Argued January 31, 1955 —
Decided February 25, 1955.
Appeal from The Board of Review of the Division of Employment Security, Department of Labor and Industry.
Before Judges CLAPP, JAYNE and FRANCIS.
Mr. Christian Bollermann argued the cause for claimant-appellant ( Mr. Alfred W. Kiefer, attorney).
Mr. Clarence F. McGovern argued the cause for respondents.
The Board of Review of the Division of Employment Security, reversing an Appeal Tribunal, denied a claim made under N.J.S.A. 43:21-4(f) for disability benefits. The claimant appeals.
The claimant disputes the board's authority to act in the premises, asserting that the proceeding before it was not initiated within time.
N.J.S.A. 43:21-6 provides:
"(c) * * * [An appeal tribunal's decision] shall be deemed to be the final decision of the board of review, unless within ten days after the date of notification or mailing of such decision, further appeal is initiated pursuant to subsection (e) of this section.
(e) The board of review may on its own motion affirm, modify, or set aside any decision of an appeal tribunal on the basis of the evidence previously submitted in such case, or direct the taking of additional evidence, or may permit any of the parties to such decision to initiate further appeals before it * * *."
Here, the Appeal Tribunal decided in favor of the claimant. One day after the lapse of the ten-day period fixed by subsection (c) above set forth, the Chief of Unemployment Benefits attempted to appeal to the board from that decision. The board found he was late. Nevertheless on its own motion it went on with the appeal, holding the claimant had left his work without good cause, N.J.S.A. 43:21-5(a), and differing with the Appeal Tribunal apparently as to both the law and the facts.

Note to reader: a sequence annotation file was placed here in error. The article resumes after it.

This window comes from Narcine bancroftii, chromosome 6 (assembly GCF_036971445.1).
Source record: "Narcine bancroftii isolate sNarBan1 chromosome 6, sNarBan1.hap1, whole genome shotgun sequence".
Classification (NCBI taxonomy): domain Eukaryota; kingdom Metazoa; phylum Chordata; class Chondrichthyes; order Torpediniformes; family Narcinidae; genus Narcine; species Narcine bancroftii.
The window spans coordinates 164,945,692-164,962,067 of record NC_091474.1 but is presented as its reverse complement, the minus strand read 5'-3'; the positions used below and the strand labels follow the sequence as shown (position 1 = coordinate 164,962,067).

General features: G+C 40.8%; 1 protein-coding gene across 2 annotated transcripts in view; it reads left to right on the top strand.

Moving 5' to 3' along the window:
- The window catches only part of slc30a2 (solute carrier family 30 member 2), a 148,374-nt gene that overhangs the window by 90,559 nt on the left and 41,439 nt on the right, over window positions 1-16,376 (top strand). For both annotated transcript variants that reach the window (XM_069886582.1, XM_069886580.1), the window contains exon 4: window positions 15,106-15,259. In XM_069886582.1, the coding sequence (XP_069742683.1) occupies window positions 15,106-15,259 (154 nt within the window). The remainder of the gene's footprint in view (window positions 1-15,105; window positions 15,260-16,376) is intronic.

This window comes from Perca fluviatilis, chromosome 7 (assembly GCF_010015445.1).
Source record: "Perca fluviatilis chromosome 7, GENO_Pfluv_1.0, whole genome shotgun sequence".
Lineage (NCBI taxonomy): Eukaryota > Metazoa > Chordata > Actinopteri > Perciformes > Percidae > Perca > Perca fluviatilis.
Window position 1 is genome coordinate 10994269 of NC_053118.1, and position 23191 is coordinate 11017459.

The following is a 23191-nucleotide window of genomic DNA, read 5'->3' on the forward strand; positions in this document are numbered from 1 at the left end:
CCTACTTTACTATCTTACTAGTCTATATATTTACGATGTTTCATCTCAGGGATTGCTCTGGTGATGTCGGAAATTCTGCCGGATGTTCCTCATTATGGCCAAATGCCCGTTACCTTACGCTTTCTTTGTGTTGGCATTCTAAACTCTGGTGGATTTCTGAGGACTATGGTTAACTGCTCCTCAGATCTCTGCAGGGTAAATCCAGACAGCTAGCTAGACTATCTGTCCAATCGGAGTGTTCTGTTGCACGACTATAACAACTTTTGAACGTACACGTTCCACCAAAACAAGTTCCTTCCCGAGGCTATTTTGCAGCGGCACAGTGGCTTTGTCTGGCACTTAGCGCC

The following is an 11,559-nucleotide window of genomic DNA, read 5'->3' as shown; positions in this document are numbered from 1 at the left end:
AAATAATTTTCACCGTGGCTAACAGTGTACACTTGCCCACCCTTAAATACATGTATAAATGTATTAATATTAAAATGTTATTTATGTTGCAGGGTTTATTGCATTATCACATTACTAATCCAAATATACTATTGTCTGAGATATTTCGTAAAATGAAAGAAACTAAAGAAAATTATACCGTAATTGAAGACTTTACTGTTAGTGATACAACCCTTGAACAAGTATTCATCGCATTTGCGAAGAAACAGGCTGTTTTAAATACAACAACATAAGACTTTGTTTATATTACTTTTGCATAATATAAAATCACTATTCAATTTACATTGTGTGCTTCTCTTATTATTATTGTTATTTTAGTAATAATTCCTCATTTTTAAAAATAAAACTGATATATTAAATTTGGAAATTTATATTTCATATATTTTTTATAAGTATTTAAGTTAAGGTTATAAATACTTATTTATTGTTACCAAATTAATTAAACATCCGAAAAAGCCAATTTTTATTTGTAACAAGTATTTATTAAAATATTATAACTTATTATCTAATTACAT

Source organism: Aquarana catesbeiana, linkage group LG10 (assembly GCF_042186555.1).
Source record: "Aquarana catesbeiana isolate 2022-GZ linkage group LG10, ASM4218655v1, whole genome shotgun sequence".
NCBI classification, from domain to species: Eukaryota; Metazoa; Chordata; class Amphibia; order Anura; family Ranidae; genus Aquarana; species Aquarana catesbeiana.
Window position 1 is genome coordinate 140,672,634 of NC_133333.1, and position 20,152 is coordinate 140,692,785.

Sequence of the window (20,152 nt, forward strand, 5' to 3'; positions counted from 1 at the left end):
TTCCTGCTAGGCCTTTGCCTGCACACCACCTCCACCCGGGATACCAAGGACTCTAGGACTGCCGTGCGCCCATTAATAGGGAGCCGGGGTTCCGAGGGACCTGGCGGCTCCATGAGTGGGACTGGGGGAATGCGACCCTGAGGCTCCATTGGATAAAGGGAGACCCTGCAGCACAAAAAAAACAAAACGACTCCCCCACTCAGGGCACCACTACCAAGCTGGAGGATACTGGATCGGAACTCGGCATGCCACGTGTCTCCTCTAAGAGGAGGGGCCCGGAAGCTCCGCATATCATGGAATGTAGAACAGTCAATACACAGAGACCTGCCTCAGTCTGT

We limit our attention to the circumstances presented, and therefore do not deal with a case of a fraud on the Appeal Tribunal or of a void decision of that Tribunal, or other problems.
Subsection (c) fixes the time within which a further appeal under subsection (e) may be initiated. We think the word "appeal" is so to be construed as to include action taken on the board's "own motion" under subsection (e), looking to an affirmance, modification or setting aside of the Appeal Tribunal's decision. Cf. Charles Headwear, Inc., v. Board of Review, 11 N.J. Super. 321 , 326 ( App. Div. 1951), holding that the board had jurisdiction with respect to two cases decided by an Appeal Tribunal, and then referring to the board's removal of one case to itself on its own motion "within the statutory ten-day period." (Italics inserted.)
The rules of the Board of Review — promulgated under its authority to prescribe rules as to the "conduct" (that is, the carrying on) of "appeals," N.J.S.A. 43:21-6(f) — put a similar construction on the word "appeal" appearing in subsection (c):
"BR-4.04. The Hearing of Appeals by the Board of Review on Its Own Motion:
(a) Within the legal time limit for appeal following a decision by an appeal tribunal and in the absence of the filing by any of the parties to the decision of the appeal tribunal of a notice of appeal, the Board of Review, on its own motion, may withdraw such decision to itself and may either decide the case on the record below or may order the parties to appear before it for a hearing." (Italics inserted.)